The Common of Human Capital

Jeremy Grantham posted an analysis last week that purported to show commodities in a permanent new relevant range as a virtuous rising trend.   A couple of days later I met with an investment advisor who discussed commodities and investment opportunities in a market which is clearly trying to find direction.   A day later, I had a conversation with another money manager who talked about the absolute grim news which everyone seems to be dispensing at the moment.   There was talk of default on government debt and the disconnect between the economy, the market and quantitative easing.

Then on Monday night a documentary (part 1)   shown on BBC2 came up with a bold new theory.  We can lay all the problems of the last few decades at the feet of Ayn Rand and her philosophy of objectivism that supposedly permeated Silicon Valley and included Alan Greenspan as a supporter.  The philosophy of individualism and self interest clearly failed.

Surely I am not the only one observing such a mix of signals in this world.   I am sitting here on the shores of Coniston Water and across from the village of circa 1000 people.   If I am hearing this, what of the souls elsewhere, in booming boroughs and cities, and in Japan a couple hours north of Tokyo, and in the American midwest and in Afghanistan and in Egypt, Syria and Libya.

The truth is that we live in a vast common.   We share the common of earth, air, and water.   We are so interconnected that whatever we do, whatever action we take, will surely filter through to either the betterment or destruction of that common of earth, air and water.

This week we’re seeing the aftermath of terrible tornadoes in Missouri and the Icelandic ash cloud is once again grounding flights in Northern European air space.   Tomorrow there will be another hit to the common, we just don’t know where.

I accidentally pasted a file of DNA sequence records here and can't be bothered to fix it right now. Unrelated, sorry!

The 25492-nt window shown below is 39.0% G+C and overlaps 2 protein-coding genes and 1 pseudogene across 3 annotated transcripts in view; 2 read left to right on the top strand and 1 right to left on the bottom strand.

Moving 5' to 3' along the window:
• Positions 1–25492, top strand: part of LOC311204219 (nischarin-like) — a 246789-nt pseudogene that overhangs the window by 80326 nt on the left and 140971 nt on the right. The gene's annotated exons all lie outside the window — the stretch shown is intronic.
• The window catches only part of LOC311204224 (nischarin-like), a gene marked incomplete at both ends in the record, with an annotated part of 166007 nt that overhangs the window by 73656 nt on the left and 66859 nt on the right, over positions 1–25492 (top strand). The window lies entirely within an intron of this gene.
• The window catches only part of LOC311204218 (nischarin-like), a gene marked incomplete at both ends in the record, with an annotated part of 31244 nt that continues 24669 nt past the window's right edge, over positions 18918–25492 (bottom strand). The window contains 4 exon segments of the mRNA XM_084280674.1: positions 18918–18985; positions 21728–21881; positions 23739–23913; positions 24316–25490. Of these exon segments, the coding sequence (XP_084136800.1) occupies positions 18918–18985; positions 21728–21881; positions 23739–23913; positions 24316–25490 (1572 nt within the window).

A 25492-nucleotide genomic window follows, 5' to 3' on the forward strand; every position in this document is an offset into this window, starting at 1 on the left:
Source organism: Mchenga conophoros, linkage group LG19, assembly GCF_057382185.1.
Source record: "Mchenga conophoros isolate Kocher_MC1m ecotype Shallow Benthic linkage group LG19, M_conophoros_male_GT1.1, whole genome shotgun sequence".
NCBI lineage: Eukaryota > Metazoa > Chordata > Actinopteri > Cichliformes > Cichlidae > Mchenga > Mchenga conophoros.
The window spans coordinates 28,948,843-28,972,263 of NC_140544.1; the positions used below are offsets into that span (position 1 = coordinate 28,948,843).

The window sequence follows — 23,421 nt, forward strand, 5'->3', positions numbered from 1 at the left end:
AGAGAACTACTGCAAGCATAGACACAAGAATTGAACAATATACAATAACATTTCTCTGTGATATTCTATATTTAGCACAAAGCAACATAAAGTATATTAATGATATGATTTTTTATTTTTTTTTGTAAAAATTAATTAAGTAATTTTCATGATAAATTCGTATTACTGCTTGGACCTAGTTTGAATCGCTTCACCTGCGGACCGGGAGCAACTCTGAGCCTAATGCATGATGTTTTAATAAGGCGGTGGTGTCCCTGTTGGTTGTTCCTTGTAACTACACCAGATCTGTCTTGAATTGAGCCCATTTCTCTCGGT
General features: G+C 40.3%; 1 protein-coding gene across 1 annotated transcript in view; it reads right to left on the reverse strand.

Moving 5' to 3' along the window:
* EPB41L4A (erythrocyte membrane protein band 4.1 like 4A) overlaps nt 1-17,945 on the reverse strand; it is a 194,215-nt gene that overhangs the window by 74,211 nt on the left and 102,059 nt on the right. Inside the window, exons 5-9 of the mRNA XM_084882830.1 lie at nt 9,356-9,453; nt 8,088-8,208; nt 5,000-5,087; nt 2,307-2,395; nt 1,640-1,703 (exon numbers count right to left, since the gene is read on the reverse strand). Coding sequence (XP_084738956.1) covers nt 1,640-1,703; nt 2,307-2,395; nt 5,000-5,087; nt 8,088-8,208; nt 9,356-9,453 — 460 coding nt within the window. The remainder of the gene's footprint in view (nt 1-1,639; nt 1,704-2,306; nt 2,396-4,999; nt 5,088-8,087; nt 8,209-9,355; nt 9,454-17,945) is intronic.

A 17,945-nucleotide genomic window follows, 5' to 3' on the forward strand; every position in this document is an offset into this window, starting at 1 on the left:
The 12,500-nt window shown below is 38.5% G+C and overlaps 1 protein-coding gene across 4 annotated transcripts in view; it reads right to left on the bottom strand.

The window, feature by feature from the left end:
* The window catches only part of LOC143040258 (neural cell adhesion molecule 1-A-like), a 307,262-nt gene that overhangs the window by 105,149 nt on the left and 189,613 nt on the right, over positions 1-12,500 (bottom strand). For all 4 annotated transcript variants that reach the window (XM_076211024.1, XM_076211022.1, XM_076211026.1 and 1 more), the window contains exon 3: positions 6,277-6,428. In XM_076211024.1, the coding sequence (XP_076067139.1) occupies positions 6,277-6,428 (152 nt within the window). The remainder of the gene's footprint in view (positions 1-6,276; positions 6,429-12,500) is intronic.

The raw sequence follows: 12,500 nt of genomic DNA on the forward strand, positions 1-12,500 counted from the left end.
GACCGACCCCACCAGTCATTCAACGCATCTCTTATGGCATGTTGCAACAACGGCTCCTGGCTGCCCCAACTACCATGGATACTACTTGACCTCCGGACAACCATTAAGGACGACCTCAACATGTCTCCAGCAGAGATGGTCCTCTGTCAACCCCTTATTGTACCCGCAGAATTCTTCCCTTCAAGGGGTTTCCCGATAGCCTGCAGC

We don’t like our lives being disrupted.  We have agendas.  We are after all living in a world of self interest, say the objectivists.  Ah, there is a missing ingredient here.  Each person’s own self interest, being interconnected, is actually dependent on everyone else.

We depend on the farmer to do his job and to be successful.  When he is successful, we can buy his produce and eat better food.  We depend on weavers who depend on industry and farmers to produce the materials they weave.  We depend on designers and engineers to produce solutions to the problems of this world and to produce products that make our lives better.  We rely on doctors and nurses to be properly trained and to do their jobs well.  Their success means our success.  We rely on good teachers to teach our children so that mankind has a future on this earth.  Their success means the success of our children and the success of mankind.

It is ridiculous to discount the triumph of the human spirit and the great ingenuity and power of human capital.  But there is only one way we will find our way through.  We have to tap into the divine power that put us and this planet together.

Have you never wondered at the ingenuity of our programming?  Is it not awesome that a seed, with a little sunshine, earth and water, manages to produce a tall towering beech tree?   Are we even remotely necessary to this process?   This earth and the devices taken for granted by man, run on principles which have been sewn into the heavens.   Meditate on this for a time, and you’ll surely find the source of power which drives and will continue to drive everything in the known and unknown world for all time.


One thought on “The Common of Human Capital

  1. KOW

    In the end we can’t posess the divine gift of the Common, we can only choose the nature of our relationship with it. If we choose selfishly, we’re not really ruining our environment: we’re ruining ourselves.

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